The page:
• Primary Care Training and Enhancement: Training Primary Care Champions
    This program develops and implements an advanced training program for currently-practicing primary care providers to become leaders of health care transformation and education, with a special emphasis on population health approaches to addiction medicine.
  • Substance Use Disorders Reentry Initiative (SUDRI)
    BestSelf Behavioral Health will expand its treatment services in Erie County's two jails and provide community-based treatment services in a newly established reentry support center in downtown Buffalo called the Service Link Stop (SLS). The goal is to increase the number of participants receiving medication assisted treatment (MAT) as well as cognitive behavioral intervention-based SUD and reentry services. This initiative serves individuals who are released from jails as they transition back to the community, and pre-trial clients and probation clients from Erie County Probation who may have been briefly detained in regional lock-ups and then were released by the courts directly to probation.
  • The Erie County Early Diversion Enhancement Program for Adults with Co-Occurring Disorders
    This project seeks to enhance and expand an existing Erie County, NY Crisis Intervention Team (CIT) model for pre-booking diversion of adults with co-occurring disorders in partnership with police departments and treatment networks. We aim to increase the number of individuals experiencing a crisis due to serious mental illness who are diverted from the criminal justice system and towards community-based treatment resources, as well as the number of law enforcement officers trained in CIT practices. Diverted individuals receive long-term case management care, and behavioral health outcomes are tracked over the duration of their involvement with the program.
  • The Erie County Jail Co-occurring Enhancement Reentry Initiative
    This project adapts the MISSION-CJ evidence-based practice by fully integrating behavioral and medical treatment for jail inmates with criminogenic risk, and substance abuse and mental health needs.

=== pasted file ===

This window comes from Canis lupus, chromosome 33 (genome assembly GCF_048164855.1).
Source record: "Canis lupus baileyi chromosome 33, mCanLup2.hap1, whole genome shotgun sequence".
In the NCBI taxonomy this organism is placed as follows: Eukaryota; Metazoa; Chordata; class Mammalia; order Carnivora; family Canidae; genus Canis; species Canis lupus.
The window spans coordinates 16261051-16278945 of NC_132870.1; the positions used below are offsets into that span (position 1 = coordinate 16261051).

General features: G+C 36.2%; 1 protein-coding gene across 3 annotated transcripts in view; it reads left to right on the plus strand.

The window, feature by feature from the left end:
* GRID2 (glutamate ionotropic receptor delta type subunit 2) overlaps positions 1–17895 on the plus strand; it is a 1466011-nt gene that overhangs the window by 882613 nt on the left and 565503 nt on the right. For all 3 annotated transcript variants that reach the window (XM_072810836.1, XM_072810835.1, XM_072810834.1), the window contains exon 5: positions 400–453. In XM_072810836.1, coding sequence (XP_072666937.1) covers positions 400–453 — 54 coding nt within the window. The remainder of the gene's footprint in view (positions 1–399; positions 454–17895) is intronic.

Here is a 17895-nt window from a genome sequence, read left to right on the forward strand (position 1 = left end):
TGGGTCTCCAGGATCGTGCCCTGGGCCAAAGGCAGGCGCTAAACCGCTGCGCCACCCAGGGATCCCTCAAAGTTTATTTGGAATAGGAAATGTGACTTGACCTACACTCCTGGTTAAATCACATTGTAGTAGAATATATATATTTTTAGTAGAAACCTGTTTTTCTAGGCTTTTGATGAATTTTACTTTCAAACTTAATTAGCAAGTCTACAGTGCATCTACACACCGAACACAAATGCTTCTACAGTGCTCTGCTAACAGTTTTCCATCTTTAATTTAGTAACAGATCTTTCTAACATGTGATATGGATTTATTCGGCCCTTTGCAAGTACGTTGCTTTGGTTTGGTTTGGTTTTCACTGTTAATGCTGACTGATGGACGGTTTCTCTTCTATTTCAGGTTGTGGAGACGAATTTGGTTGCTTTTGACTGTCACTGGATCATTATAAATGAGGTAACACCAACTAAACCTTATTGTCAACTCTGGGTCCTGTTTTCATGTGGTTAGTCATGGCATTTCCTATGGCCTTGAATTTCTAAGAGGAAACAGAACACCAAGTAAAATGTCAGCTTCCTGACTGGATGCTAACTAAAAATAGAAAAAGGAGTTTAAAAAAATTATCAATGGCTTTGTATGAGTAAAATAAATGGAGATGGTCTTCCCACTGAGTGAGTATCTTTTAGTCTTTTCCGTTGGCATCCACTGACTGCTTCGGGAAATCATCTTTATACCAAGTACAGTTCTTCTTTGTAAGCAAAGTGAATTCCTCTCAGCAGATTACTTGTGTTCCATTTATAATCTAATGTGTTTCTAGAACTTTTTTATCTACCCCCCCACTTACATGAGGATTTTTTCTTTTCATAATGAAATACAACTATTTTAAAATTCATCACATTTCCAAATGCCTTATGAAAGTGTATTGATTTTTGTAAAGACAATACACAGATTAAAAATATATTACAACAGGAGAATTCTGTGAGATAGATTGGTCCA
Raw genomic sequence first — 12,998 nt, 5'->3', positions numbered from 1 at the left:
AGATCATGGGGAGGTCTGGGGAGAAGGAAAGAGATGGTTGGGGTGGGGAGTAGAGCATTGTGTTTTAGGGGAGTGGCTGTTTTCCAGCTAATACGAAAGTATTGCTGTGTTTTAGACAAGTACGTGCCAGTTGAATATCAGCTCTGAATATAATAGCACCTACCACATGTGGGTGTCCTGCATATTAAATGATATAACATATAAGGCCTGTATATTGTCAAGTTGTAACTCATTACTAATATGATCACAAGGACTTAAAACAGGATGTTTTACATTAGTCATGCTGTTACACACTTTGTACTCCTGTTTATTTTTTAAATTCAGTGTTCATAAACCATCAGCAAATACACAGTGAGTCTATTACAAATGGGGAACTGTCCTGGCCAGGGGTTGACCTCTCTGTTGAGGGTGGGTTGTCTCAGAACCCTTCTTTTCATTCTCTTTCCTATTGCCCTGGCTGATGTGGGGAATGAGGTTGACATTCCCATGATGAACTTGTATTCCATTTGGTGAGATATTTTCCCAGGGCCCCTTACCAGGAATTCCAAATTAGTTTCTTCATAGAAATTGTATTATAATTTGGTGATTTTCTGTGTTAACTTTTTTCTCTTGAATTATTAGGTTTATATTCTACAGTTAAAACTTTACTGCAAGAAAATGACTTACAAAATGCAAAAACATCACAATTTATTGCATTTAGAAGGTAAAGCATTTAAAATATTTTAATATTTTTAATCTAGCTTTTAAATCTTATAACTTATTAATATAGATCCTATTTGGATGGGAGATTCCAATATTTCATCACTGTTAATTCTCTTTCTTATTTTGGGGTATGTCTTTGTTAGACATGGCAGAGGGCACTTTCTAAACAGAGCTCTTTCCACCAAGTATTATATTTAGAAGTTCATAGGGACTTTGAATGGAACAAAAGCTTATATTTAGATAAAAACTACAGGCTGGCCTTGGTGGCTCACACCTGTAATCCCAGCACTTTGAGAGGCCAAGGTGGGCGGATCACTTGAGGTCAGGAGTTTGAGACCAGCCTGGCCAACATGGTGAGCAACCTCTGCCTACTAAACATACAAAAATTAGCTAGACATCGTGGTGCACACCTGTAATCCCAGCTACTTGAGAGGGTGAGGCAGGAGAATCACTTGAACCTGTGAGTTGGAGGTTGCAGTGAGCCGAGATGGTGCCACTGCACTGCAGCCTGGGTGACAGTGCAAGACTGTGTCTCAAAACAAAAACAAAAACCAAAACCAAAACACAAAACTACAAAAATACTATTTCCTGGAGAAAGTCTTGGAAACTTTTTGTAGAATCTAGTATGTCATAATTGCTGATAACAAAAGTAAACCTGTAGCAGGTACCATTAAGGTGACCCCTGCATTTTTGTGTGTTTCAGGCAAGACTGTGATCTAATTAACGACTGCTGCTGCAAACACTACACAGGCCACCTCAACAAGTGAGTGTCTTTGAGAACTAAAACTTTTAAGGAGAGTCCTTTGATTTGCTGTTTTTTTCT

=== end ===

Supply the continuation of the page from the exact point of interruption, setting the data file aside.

• The Erie County Law Enforcement & Mental Health Response Program
    This project centers around the planning and implementation of the enhancement and expansion of cross-system collaboration in Erie County to improve public safety responses and outcomes for individuals with mental health disorders or co-occurring mental health and substance use disorders who come into contact with the justice system.
  • The Mothers Justice Project
    This research project investigates the experiences of pregnant and parenting women who are also dealing with substance use disorder and justice system involvement. These women face multiple health-related and social structural challenges compounded by stigma. This study addresses the research gap by examining women’s experiences in the justice system in relation to motherhood and recovery from substance use. Findings from this initial exploratory study will be used to develop a larger NIH-funded study and to inform clinical practice and public health policy. 
  • The Opioid Intervention Court Expansion Project
    This project supports the expansion of capacity and access to an evidence-based care coordination model (MISSION-CJ with rapid MAT transport) in the Opioid Intervention Court. We also will expand the capacity of the court over five years.  
  • The UB Family Medicine Residency Training Program in Behavioral Health Improvement
    This five-year program aims to create an interprofessional team to train family medicine residents in the integration of behavioral health and primary care. Our enhanced training program emphasizes the implementation of screening, brief intervention, and referral to treatment (SBIRT) protocol into primary care clinical settings and expands both clinical and didactic learning experiences in behavioral health. We are preparing our residents to provide compassionate and evidence-based care to our local communities struggling with mental health and substance use in their critical role as family doctors.
  • Abdelsayed, Sarah

    Sarah Abdelsayed, MD

    Assistant Professor; Fellowship Program Director of Addiction Medicine

    UB Gateway Building Department of Family Medicine 77 Goodell Street, Suite 220HC Buffalo, NY 14203


  • Kahn, Linda

    Linda Kahn, PhD

    Research Professor, Primary Care Research Institute

    UB Gateway Building Department of Family Medicine 77 Goodell Street, Suite 220D Buffalo, NY 14203

    Phone: (716) 816-7254; Fax: (716) 845-6899


  • Singh, Ranjit

    Ranjit Singh, MB BChir, MBA

    Associate Professor; Vice Chair for Research, Director, Primary Care Research Institute

    UB Gateway Building Department of Family Medicine 77 Goodell Street, Suite 220L Buffalo, NY 14203

    Phone: (716) 816-7275; Fax: (716) 845-6899


  • Tumiel Berhalter, Laurene

    Laurene Tumiel Berhalter, PhD

    Director of Community Translational Research

    UB Downtown Gateway Department of Family Medicine 77 Goodell Street, Suite 220N Buffalo, NY 14203

    Phone: 716-816-7278; Fax: 716-845-6899


  • Vest, Bonnie

    Bonnie Vest, Ph,D.

    Research Associate Professor

    77 Goodell Street Suite 220 Buffalo, NY 14203

    Phone: 17168167287